If you’re a working parent, you may have had to temporarily quit your job to start homeschooling your children due to COVID-19. This unexpected career disruption could have long-term negative effects on the remainder of your career. Especially if you had to leave your job completely with no options to return.
It’s always been difficult for parents to return to the workforce after having stayed home to raise their children. While this current period of homeschooling hopefully won’t last more than one semester, you may face some of the same challenges other parents have faced after being out of the workforce for an extended period of time.
But there are some things you can do now to reduce the negative impact of this disruption on your career. Things that will build your resume and keep you marketable, even during this time away from your career.
4 ways to protect your career while homeschooling
1. Document the skills you’re developing
Pay attention to the skills you’re learning in this new homeschooling job you have. There are probably more than you realize. But if you start paying attention, you’ll see you’re developing not just new computer tech skills, but also many soft skills employers look for in candidates.
These soft skills include:
- Time management
- Emotional intelligence
- Problem solving
- Stress management
- Active listening
…and so much more!
2. Add your homeschooling experience to your resume
Add the computer skills and soft skills you’re learning to the skills section of your resume. Then, go a step further and add your homeschooling to your experience section of your resume. By doing so, it will explain to the reader two things:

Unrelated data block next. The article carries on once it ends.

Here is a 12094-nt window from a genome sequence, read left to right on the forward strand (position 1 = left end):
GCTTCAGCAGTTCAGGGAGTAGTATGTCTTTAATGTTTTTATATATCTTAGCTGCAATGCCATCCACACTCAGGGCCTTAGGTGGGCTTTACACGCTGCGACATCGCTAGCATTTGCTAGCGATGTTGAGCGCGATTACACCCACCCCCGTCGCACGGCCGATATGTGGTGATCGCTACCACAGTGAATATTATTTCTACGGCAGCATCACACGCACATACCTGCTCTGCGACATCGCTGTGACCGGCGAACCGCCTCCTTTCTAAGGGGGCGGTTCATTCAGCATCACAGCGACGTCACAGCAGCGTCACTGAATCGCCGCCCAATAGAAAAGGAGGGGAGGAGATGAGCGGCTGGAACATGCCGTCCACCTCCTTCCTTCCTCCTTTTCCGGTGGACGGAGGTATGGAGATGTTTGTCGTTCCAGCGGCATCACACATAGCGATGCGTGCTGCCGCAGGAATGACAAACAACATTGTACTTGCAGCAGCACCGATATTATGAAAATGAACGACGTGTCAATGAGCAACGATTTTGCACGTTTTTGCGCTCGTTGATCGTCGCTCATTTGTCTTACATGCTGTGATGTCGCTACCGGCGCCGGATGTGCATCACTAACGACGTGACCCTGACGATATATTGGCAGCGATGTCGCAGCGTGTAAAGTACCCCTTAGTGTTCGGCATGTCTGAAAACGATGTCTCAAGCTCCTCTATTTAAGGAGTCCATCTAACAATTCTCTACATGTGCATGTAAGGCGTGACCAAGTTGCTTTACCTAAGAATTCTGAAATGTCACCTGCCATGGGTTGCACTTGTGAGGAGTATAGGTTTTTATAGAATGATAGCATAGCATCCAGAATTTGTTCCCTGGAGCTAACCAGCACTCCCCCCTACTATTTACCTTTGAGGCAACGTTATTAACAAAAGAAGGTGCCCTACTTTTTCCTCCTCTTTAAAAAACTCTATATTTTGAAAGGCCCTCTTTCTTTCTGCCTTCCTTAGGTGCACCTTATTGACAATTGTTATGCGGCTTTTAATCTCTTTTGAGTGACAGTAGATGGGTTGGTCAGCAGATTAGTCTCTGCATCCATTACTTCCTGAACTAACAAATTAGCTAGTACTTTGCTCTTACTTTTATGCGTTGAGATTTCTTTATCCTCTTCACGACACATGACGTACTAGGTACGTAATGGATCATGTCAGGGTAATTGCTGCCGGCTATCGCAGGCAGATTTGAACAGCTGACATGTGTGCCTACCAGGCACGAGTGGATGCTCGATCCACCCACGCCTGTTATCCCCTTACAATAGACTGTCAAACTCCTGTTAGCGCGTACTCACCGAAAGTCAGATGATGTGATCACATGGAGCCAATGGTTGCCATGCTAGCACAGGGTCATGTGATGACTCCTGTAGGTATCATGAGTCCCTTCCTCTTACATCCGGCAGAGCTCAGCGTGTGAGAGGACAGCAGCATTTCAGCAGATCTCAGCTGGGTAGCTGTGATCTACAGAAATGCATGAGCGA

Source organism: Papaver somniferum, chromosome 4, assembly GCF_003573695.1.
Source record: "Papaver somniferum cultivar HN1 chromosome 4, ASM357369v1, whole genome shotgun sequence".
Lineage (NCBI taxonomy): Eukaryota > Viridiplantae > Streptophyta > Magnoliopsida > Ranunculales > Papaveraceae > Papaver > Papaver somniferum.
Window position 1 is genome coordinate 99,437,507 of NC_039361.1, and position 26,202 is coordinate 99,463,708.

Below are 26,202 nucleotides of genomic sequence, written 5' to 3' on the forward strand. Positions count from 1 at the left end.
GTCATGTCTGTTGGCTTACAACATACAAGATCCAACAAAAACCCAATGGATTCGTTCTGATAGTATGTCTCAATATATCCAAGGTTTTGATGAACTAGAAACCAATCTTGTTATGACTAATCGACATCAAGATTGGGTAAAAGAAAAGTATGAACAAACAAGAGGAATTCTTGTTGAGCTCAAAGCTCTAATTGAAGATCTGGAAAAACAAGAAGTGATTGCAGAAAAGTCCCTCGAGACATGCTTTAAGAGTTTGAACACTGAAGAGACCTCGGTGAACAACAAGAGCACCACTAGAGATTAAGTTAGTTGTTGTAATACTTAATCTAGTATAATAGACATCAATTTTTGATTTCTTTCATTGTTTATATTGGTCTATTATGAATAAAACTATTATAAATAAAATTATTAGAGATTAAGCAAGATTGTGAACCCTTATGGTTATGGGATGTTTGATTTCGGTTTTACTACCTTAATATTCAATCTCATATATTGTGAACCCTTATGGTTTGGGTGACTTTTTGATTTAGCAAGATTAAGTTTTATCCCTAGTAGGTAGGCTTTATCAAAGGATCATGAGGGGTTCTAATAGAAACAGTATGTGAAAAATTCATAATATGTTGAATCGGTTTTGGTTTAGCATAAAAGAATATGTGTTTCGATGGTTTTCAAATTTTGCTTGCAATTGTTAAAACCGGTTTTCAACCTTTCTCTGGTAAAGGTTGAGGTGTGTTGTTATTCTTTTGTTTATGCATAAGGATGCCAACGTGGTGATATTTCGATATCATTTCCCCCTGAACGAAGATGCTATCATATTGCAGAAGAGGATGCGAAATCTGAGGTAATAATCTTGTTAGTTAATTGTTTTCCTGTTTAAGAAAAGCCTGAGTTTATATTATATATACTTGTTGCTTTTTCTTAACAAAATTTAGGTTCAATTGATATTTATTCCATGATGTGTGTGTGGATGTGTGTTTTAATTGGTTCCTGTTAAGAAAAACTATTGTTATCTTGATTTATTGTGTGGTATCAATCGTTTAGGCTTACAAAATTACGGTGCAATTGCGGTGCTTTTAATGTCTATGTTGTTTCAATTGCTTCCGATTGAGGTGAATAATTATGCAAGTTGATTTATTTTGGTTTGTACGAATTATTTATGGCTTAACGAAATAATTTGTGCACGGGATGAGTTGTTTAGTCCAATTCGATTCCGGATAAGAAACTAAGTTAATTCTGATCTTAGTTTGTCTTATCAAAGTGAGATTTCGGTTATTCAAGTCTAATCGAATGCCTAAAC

- Why you left your previous job…
- …and why you have a gap in your traditional employment history.
3. Share it on LinkedIn
Don’t just stop with your resume. You’ll also want to add this information to your LinkedIn profile.
Then, make sure your LinkedIn network is aware of these skills you’re developing. To do this, you have to do more than just add it to your LinkedIn profile. You also have to share your experience and lessons about it in your LinkedIn groups and newsfeed.
Share posts on LinkedIn about the lessons you’re learning by homeschooling your children, your take-aways from the experience, and the best practices you’ve come up with. Not only does this show ingenuity and initiative to potential employers, it also makes you a helpful resource for industry colleagues who are going through the same thing. People will remember you for this, which will come in handy for when you’re looking to return to the workforce.
4. Write about your homeschooling experience
If you enjoy writing, you can take your posts on LinkedIn and develop them into full-blown articles. You can either write articles directly on LinkedIn, or in a blog, or both!
When doing so, don’t be afraid to be vulnerable and talk about how hard the adjustment has been for you. This vulnerability is what will draw readers to your writing. It’s okay to be vulnerable, even if future employers see it. This shows them you’re authentic.
But also talk about how you’ve found ways to deal with or overcome the obstacles you’re facing in these unprecedented times. This shows readers, including potential employers, your resilience.
If you need help with your resume or LinkedIn profile so they will be ready when it’s time to start looking for work again, paNASH can help! Click here to fill out the paNASH intake form and schedule an initial consultation.
Don’t wait to get started. The average job search takes three to nine months, even in a good job market. If your goal is to be back at work as soon as you can stop homeschooling, now is the time to start working toward this goal!
Click here for more posts to help you manage the impact of COVID-19 on your career.